The correct posture when taking photos are also very important as this will help combat camera shake. Keep your elbows together, against your chest. Keep your left hand under the lens, rather than on the side. Lean slightly into camera, holding it tight against the forehead. Keep your legs open. Same for shooting portrait, no excuses. Keep in mind that if you have a zoom lens, your left hand will also be adjusting your focal length. Your right hand should now automatically fit on the side of the camera. Teach yourself the button layout of your camera, so that you can do minor adjustments whilst keeping your eye to the viewfinder.


The more you practice the better you will most definitely get. Use every opportunity to practice your panning, from children and dogs running in the garden to vehicles driving past your property. Remember to keep your stance as solid as possible while following the movement of your subject by turning from the hips.

(EAA Airventure Oshkosh 2015, Photo by: Abri Kriegler, Mode: Tv, SS 1/125, Instagram 1:1 crop)

The gear

Canon of course.

On a serious note, as we know, your budget determines your gear. I have seen photographers shooting with the most basic camera and lens combinations getting the most amazing photos at Airshows. Do not put yourself down because you cannot afford the latest and greatest. Make do with what you have, learn to use your gear to its full potential and when you can upgrade, make sure to get the most bang for your buck.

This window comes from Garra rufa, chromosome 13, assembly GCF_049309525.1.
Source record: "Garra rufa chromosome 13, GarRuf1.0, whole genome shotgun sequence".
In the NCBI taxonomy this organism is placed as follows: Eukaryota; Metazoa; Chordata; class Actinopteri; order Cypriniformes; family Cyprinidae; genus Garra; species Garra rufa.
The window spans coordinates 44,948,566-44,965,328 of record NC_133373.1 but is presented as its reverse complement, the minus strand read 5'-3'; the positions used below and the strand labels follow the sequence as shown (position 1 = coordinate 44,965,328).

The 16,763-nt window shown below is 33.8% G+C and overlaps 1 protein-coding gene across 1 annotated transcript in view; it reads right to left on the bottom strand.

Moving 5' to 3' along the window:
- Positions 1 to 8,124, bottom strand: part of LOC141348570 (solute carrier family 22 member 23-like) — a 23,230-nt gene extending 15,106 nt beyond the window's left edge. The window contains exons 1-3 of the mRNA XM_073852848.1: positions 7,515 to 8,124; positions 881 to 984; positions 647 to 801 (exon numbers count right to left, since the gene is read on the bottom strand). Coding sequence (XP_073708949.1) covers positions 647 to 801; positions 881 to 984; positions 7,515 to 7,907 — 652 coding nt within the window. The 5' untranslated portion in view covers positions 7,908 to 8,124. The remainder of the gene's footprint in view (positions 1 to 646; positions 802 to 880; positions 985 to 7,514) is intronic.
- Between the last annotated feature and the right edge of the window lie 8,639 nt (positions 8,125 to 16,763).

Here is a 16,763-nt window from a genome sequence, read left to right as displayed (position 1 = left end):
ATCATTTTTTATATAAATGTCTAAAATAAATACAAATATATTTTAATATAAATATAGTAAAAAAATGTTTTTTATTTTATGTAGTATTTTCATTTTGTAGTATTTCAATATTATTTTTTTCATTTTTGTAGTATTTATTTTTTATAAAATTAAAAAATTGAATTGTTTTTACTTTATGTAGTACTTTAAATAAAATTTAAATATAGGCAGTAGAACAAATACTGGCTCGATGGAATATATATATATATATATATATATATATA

Camera bodies:

Although it is possible, I would not suggest using a Digital Compact Camera, a camera where the lens is permanently attached, to use as an Airshow camera. Look at an interchangeable lens camera that fits your budget. The more expensive bodies will have better frames per second speed, focussing systems, memory buffers and durability to name a few.


There is a very good reason why I only own Canon lenses. I believe that the Canon lenses works best with the Canon system and offers the best results. Having said that, once again you have to look at it from a budget point of view.

You will need a long zoom lens to capture that aerial display and something shorter to capture some static images of the people and maybe some aircraft on the flight line.

I find that a minimum of 300mm focal length is sufficient for most South African Airshows.


I do not take a tripod or monopod to Airshows as I find them cumbersome and restrictive. Always take at least two batteries, it helps to have them charged before the show!

Take a cleaning cloth to clean the dust and sweat from your camera gear.

Invest in the best memory cards that you can buy. The cheaper cards are cheap for a reason.

Do’s and Don’t

Do – Enjoy yourself. Take as many photos as you can, that special moment only happens once. Walk around, don’t stand on one spot and get the same photos as everybody else. Smile and wave at the pilots walking or taxing past, they do notice and it makes for a great photo when they wave back. Help other photographers that you see struggling, you were there once as well. Go up to the pro photographers and ask them for tips. Most of the time they are more than happy to help.

Do not – Go where you are not allowed. Safety officers will ask you to leave the Airshow. Get in the way of another photographer, be aware of your surroundings.

Remember to have fun!